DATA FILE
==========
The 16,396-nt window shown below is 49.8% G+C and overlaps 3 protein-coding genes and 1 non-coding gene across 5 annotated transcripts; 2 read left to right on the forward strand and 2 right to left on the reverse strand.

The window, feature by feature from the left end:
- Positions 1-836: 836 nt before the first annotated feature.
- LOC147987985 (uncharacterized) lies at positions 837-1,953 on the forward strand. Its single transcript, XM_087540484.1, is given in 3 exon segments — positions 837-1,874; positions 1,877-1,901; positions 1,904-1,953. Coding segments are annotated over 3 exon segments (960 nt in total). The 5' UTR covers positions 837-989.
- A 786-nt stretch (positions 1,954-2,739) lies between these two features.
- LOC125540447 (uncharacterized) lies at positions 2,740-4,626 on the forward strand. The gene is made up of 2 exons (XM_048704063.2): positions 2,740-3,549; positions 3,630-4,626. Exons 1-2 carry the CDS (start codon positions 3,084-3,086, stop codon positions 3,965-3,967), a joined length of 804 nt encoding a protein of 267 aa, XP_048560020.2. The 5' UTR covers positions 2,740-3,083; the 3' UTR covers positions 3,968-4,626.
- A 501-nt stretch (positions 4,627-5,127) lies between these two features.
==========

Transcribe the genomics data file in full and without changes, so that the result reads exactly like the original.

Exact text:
The 16,396-nt window shown below is 49.8% G+C and overlaps 3 protein-coding genes and 1 non-coding gene across 5 annotated transcripts; 2 read left to right on the forward strand and 2 right to left on the reverse strand.

The window, feature by feature from the left end:
- Positions 1-836: 836 nt before the first annotated feature.
- LOC147987985 (uncharacterized) lies at positions 837-1,953 on the forward strand. Its single transcript, XM_087540484.1, is given in 3 exon segments — positions 837-1,874; positions 1,877-1,901; positions 1,904-1,953. Coding segments are annotated over 3 exon segments (960 nt in total). The 5' UTR covers positions 837-989.
- A 786-nt stretch (positions 1,954-2,739) lies between these two features.
- LOC125540447 (uncharacterized) lies at positions 2,740-4,626 on the forward strand. The gene is made up of 2 exons (XM_048704063.2): positions 2,740-3,549; positions 3,630-4,626. Exons 1-2 carry the CDS (start codon positions 3,084-3,086, stop codon positions 3,965-3,967), a joined length of 804 nt encoding a protein of 267 aa, XP_048560020.2. The 5' UTR covers positions 2,740-3,083; the 3' UTR covers positions 3,968-4,626.
- A 501-nt stretch (positions 4,627-5,127) lies between these two features.